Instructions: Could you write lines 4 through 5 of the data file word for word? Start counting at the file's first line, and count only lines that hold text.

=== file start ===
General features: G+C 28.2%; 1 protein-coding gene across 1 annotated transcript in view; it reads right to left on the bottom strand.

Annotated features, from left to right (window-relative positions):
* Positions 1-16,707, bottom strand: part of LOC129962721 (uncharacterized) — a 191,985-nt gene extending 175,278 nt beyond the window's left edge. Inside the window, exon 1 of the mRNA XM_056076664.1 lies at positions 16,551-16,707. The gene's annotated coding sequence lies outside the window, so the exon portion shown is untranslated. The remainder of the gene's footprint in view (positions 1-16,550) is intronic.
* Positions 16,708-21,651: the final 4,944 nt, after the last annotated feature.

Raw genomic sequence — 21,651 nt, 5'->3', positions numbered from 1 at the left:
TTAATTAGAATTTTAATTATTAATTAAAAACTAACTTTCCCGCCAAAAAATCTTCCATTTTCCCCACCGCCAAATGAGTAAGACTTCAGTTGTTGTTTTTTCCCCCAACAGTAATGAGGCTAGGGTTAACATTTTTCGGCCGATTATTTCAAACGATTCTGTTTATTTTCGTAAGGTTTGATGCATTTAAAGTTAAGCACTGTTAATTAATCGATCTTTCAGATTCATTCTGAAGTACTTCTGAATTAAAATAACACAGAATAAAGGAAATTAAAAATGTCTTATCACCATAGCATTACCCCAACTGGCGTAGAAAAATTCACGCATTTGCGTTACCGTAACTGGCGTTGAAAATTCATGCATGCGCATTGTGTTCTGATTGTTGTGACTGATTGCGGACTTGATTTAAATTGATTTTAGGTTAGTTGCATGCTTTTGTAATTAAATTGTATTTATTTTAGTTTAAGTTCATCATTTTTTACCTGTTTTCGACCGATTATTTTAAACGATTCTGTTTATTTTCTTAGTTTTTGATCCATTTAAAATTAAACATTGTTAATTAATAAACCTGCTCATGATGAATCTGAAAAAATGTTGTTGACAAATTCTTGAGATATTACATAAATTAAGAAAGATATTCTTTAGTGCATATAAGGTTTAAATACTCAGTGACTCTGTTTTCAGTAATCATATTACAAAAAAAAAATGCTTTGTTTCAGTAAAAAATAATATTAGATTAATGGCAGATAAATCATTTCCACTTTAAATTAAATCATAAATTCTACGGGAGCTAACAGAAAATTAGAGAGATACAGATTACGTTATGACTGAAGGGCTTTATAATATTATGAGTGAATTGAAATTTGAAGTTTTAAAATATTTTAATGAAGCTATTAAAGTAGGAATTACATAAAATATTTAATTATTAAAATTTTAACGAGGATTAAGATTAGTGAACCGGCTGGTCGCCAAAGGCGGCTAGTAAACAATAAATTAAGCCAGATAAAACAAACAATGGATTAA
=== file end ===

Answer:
* Positions 16,708-21,651: the final 4,944 nt, after the last annotated feature.

Raw genomic sequence — 21,651 nt, 5'->3', positions numbered from 1 at the left: